Ed, where are we Going?

Ed Boks is transforming the Los Angeles Department of Animal Services, or so I am told, to be more efficient, responsive and caring. This may be true, but Ed’s stated objective was no kill, and no measurable progress has been made in that direction during the past year. We do not need a department that more efficiently kills the animals purportedly we want to save. LAAS has to bring the numbers down to reclaim and sustain credibility of Boks’ original promise of No-Kill. Of course, that term may have been used only for political correctness.

I would have Ed let us in on what internal changes have been made in the department and the results of these changes. Which of the new programs has accountably saved lives and which programs have not or have been dropped? How many new employees have been added? Where? What has been the result during the five months since the last GM report?

The 39,000 spay-neuters last year, will they pay off in terms of decreased euthanasia this year? Impounds have been more or less constant for the past four years. Can we S/N our way into fewer impounds, or is that a disproved myth such as the recognition that we cannot adopt our way out? There are estimates of almost 5,000,000 cats and dogs, housed and feral in LA City. Are not 100,000 sterilizations a year only a drop in the bucket given that number even if we assume half have already been sterilized?

Can we measure the effect of current educational programs to decrease impounds? I agree, this is the long term solution, but long term may mean 30 years.

Ed, we are not asking questions to micromanage; we just want to know what changes have been made that will deliver on lives saved, or whether the promise is a PC myth. We want to know whether you have the knowledge and guts to make LA no-kill. We want accountability, benchmarks, milestones by which we can measure your, and LAAS’s, success or failure. We know that so far allegations of a giant step towards no-kill were words only.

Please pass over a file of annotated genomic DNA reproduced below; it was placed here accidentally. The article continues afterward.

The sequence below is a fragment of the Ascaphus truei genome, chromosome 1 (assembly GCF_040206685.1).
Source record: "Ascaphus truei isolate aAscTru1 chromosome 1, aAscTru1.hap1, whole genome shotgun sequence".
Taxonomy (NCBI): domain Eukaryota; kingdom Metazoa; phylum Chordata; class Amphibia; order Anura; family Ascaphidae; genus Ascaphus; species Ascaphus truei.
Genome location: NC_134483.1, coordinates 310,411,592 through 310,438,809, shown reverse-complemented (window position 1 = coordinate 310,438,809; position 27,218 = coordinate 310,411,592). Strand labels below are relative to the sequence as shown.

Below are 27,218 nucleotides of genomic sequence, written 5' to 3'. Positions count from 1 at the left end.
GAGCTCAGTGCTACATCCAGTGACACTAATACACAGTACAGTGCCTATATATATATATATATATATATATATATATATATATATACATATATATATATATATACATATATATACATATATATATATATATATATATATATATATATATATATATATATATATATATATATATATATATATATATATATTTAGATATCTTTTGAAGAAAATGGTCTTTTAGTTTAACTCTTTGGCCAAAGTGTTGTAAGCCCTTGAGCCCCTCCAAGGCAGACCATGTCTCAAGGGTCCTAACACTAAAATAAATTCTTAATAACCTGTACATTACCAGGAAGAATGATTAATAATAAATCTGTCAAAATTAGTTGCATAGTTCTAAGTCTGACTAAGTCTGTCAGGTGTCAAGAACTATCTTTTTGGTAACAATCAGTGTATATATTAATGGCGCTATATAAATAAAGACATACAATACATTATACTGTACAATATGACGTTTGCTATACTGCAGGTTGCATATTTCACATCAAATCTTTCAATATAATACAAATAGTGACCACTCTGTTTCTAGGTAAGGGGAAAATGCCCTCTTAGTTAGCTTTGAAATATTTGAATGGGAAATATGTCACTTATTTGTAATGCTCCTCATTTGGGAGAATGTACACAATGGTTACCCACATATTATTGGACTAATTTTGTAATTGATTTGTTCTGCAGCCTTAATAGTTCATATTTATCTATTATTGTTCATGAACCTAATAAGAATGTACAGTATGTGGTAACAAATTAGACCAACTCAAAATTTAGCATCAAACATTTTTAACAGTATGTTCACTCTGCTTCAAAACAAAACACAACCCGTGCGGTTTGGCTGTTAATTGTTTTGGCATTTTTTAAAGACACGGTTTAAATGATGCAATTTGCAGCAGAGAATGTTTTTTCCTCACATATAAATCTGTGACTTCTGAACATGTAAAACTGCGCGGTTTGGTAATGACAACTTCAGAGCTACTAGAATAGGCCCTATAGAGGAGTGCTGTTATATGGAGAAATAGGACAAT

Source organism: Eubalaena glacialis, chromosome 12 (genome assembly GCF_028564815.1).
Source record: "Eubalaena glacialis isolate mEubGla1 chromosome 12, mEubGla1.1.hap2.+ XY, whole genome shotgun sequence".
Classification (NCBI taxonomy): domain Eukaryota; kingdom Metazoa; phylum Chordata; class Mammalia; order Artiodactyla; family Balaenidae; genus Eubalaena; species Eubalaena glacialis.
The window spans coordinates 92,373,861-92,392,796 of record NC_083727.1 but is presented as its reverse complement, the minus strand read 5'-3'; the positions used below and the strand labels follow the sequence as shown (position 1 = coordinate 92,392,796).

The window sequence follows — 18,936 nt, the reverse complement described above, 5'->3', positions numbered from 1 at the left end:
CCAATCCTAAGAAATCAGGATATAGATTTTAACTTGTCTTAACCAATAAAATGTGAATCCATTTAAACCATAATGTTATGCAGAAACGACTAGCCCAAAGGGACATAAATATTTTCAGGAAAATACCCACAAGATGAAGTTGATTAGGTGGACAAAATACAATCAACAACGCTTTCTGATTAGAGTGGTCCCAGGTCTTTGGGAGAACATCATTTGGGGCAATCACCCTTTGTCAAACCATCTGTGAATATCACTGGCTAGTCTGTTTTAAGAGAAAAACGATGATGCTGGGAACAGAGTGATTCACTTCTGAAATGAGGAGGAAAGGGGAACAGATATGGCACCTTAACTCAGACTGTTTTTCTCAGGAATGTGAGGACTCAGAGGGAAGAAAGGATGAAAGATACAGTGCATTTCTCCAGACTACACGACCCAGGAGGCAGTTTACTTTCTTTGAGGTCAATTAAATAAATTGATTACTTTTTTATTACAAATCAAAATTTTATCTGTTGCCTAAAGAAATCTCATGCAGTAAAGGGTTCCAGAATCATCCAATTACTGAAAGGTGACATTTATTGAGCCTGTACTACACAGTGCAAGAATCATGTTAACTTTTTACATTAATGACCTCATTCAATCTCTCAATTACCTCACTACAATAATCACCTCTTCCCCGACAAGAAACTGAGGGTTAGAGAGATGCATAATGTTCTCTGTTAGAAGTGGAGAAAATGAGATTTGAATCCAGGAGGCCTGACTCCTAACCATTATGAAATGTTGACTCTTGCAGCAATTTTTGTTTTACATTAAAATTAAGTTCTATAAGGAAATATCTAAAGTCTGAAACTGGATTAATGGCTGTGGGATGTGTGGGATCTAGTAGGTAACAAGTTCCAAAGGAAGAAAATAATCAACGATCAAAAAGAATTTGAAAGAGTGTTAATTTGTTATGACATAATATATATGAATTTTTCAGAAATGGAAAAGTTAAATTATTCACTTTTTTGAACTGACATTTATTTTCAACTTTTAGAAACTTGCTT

It seems that all over the country promised deadlines of no kill shelters have been shoved ever forward into the future.

NYC now puts no-kill at 2015 instead of 2008.

When can we expect no-kill in LA? You have triple the budget you had in NYC and more than twice as many employees. Do we have to wait until we’ve sterilized another 500,000 animals over the next five years to get a 20% cut in euthanasia through decreased impounds? Are the current adoption rate figures as good as it will get? Are we maxed out on the capability of even a new, improved LAAS?

Ed, I staked much of my own credibility on your success. I published your early great numbers, defended your blog, counterattacked the Hooters event accusations, tried to publish antidotes to ADL untruths and speculations, etc. Vindicate my trust in you.

Please Ed, where is the 2006 annual report and where are the January numbers? The honeymoon is over and we want you to deliver on your “marriage” vow of no-kill. By now you should know all the problems in LA and should have a plan to solve them. What is it?


Anonymous said...

Good questions, Muzika. I'm a lot more interested in why the euthanasia rate did not go down than in the small increase in dog adoptions. We need to know what happened. What went wrong, what went right. What is he going to do to get LA to noKill. He needs to make some major changes because there was no improvement in 2006.

Sorry to hear about your cat. Your cat was obviously very lucky to have someone as caring and loving as you for her guardian.

Jeff de la Rosa said...

I certainly look forward to some response from Mr. Boks this. There was a lot of hoopla for the "no kill" weekend--BUT do they normally kill animals on the weekend, anyway? I trust not.

Ed Muzika said...

I was lucky to have someone like Gopi--very lucky. She was far, far more to me than my lap cat. We were inseparable.

Anonymous said...

I just saw this. Boks didn't meet his goals in NY. Why do you think he will meet them here? We're supposed to be noKill by 2008 too.

New York magazine
The Doggie-Doom Disparity
An animal-euthanasia-free NYC is further off than promised. Let the growling begin.
By Arianne Cohen